Twelve years have passed since the National Human Rights Commission (NHRC) was established, and now it feels it should probe allegations of human rights violations against police independently.
It wants to amend the law to investigate such allegations independently against any policeman. To this end, it has proposed excluding police from the definition of "disciplinary force" in the NHRC Act 2009.
It sent the draft proposal to the law ministry in early February.
"Police are the first line of human rights defenders, but they face human rights violation allegations in many cases due to the nature of their duty. In fact, a large number of allegations the NHRC receives are against police," the draft proposal read.
"The image of the police force as well as the state will be better if those allegations could be dealt with promptly. Except Bangladesh, no country in the sub-continent has kept their human rights commission out of the jurisdiction to investigate such allegations against police. Keeping the rights commission out of this power contradicts with the Paris Agreement," it added.
After receiving the draft proposal, the law ministry scheduled a meeting for 23 February at a hotel in the capital to discuss the NHRC act amendment.
At the meeting, NHRC Chairman Nasima Begum said they had proposed amending the provisions related to disciplinary force to make the commission more effective and stronger.
Talking to The Business Standard on 2 March, she said the NHRC cannot independently investigate human rights violation allegations against police under the existing law.
"The national human rights commission of India can enquire into allegations against law enforcement agencies, excluding the armed forces. If they want to investigate allegations against the armed forces, they need a report from the government. So why cannot we independently investigate allegations against our police?"
She said the move would make the human rights watchdog more efficient and proactive in ensuring justice for the masses.
"The retired army major Sinha murder case was discussed widely and an independent commission was sought to deal with such cases of human rights violations. That is when we thought about the NHRC act amendment. We thought why we would need a new commission as we already have one. Our main objective is to empower the NHRC more," Nasima explained.
In 2019, the NHRC received 59 complaints against law enforcement agencies, including 11 of extrajudicial killings, eight of custodial deaths, eight of custodial torture, one of detention without trial, and 31 others, against police. Of those, it could only resolve 14.
Around 1,000 complaints had been lodged with the commission since 2009, most of those against policemen.
Requesting anonymity, a NHRC high official told The Business Standard most of the complaints received under the law enforcement category had been against police.
"When someone lodges a complaint against police, we can only seek a probe report from the home ministry. Then we wait for their response. Once we receive the probe report, we can only make some recommendations," he added.
But there had been many cases where the home ministry did not send any probe report.
For instance, Dhaka Metropolitan Sessions Judge's Court on 9 September last year jailed three police officers for life and two police informers for seven years for killing Urdu-speaking youth Ishtiaque Ahmed Jony in the custody of Pallabi Police Station on 8 February 2014.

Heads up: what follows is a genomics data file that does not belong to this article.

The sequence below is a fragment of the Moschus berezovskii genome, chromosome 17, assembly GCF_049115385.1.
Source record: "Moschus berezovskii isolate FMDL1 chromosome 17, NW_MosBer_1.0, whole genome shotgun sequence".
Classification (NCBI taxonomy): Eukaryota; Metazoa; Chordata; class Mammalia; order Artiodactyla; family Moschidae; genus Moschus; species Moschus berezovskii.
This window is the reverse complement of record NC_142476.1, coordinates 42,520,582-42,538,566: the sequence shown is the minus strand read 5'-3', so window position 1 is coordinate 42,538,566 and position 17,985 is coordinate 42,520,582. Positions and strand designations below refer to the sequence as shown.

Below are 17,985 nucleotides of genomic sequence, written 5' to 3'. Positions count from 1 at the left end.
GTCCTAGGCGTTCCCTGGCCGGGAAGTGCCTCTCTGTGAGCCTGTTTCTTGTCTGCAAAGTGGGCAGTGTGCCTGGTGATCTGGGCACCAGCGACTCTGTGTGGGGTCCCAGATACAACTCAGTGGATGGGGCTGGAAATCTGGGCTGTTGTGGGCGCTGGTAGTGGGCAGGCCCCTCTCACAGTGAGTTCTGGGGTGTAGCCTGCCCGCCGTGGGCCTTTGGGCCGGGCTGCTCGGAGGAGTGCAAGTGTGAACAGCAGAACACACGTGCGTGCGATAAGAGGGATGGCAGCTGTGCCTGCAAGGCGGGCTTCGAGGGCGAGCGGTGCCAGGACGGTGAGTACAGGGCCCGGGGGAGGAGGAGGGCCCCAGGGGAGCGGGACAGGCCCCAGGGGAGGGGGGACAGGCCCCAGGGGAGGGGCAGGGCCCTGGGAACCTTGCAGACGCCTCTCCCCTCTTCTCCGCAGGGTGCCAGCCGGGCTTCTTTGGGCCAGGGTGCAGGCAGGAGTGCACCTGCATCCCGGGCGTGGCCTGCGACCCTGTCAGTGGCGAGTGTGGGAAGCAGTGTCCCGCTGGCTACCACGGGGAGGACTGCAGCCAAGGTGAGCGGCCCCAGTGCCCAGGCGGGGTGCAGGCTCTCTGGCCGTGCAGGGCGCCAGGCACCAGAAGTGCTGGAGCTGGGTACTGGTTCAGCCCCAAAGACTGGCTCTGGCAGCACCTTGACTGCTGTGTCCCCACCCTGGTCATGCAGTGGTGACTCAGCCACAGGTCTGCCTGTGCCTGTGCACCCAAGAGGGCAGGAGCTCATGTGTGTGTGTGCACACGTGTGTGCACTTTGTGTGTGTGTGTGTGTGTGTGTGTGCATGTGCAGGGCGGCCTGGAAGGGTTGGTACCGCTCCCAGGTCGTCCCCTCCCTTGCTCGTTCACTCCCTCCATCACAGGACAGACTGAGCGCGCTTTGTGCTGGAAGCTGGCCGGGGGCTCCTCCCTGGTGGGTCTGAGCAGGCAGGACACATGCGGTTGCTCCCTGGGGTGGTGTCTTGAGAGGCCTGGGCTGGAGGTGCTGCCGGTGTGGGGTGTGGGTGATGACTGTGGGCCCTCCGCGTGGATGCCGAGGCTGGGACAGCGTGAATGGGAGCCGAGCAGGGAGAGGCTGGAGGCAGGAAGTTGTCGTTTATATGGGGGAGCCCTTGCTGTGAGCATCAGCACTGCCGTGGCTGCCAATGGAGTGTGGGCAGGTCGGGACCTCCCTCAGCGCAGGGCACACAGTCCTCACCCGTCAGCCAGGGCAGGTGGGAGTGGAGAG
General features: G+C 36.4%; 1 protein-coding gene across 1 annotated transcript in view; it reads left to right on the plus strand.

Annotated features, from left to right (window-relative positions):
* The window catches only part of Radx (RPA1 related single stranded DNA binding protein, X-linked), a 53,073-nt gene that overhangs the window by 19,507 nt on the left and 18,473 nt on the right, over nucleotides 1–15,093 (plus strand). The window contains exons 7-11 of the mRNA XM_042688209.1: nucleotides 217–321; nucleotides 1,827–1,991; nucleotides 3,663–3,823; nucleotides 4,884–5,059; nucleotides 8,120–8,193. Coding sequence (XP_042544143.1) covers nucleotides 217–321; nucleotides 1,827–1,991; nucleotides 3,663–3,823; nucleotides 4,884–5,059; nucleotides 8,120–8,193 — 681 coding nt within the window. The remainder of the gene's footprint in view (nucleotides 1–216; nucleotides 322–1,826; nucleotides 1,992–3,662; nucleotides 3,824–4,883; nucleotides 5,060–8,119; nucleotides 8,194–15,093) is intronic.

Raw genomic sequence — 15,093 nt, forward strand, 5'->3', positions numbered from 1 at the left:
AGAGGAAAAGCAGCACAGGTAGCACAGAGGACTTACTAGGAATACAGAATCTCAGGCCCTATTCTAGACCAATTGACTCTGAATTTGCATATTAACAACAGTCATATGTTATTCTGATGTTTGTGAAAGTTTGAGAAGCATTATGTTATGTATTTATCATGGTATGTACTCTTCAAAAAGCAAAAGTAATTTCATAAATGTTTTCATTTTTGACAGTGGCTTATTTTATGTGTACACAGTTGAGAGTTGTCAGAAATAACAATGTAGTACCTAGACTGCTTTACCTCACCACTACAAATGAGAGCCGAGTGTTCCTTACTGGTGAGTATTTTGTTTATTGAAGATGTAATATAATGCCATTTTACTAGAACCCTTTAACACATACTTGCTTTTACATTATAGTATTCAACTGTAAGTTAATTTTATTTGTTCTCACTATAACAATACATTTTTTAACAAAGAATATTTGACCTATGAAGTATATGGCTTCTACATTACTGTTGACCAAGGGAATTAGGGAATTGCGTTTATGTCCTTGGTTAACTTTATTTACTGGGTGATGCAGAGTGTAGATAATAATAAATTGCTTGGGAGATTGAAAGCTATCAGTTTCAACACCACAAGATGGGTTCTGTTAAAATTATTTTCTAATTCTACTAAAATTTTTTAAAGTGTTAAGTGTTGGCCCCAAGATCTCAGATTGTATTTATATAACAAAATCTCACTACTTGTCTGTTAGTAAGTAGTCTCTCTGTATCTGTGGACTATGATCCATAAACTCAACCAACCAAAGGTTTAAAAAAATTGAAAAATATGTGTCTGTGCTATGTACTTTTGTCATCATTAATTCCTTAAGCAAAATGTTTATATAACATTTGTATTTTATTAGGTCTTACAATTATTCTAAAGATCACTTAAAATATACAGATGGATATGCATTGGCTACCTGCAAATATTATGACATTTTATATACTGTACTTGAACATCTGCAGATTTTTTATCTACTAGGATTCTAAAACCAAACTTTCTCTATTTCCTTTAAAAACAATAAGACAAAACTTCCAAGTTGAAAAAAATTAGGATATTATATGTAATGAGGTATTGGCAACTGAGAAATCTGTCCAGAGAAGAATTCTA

The NHRC chairman then asked for a probe report from the home ministry in this regard.
"The irony is that the report has yet to reach us even though the verdict has been pronounced already," a NHRC source said.
NHRC Secretary Narayan Chandra Sarkar told The Business Standard the home ministry had responded more in the recent years than the past when the commission had asked for probe reports on allegations against police.
Usually, the NHRC waits for around six months for the home ministry probe report. If the NHRC act is amended, the commission can easily initiate an independent enquiry or investigation if the report is not satisfactory or does not reach it.
Narayan said a two-party meeting had already been held with the law ministry on the draft proposal.
"There will be a three-party dialogue among the NHRC, the law ministry, and the home ministry. Then we can say what the progress of the proposal is."
Law Minister Anisul Huq said they had received the NHRC proposal but had not made a decision on it yet.
"The proposal to further empower the NHRC and make it more effective is timely. But the proposal of excluding the police force from the definition of disciplinary force involves policymaking decisions of the government."
Nur Khan Liton, secretary general of Ain o Salish Kendra, told The Business Standard the NHRC had been a puppet body for many years.
"However, the commission's step to seek the power to independently investigation allegations against police is a commendable step. The government should consider this in a positive light and take further steps in this regard," he added.
Supreme Court lawyer Barrister Jyotirmoy Barua also welcomed the NHRC move.
"At least they have moved for something good. But they should not be complacent about the move only. They should try their best to have it implemented. Police officials who violate human rights should be brought to book," he added.
Bangladesh Police spokesperson Assistant Inspector General Shohel Rana refused to comment on the matter.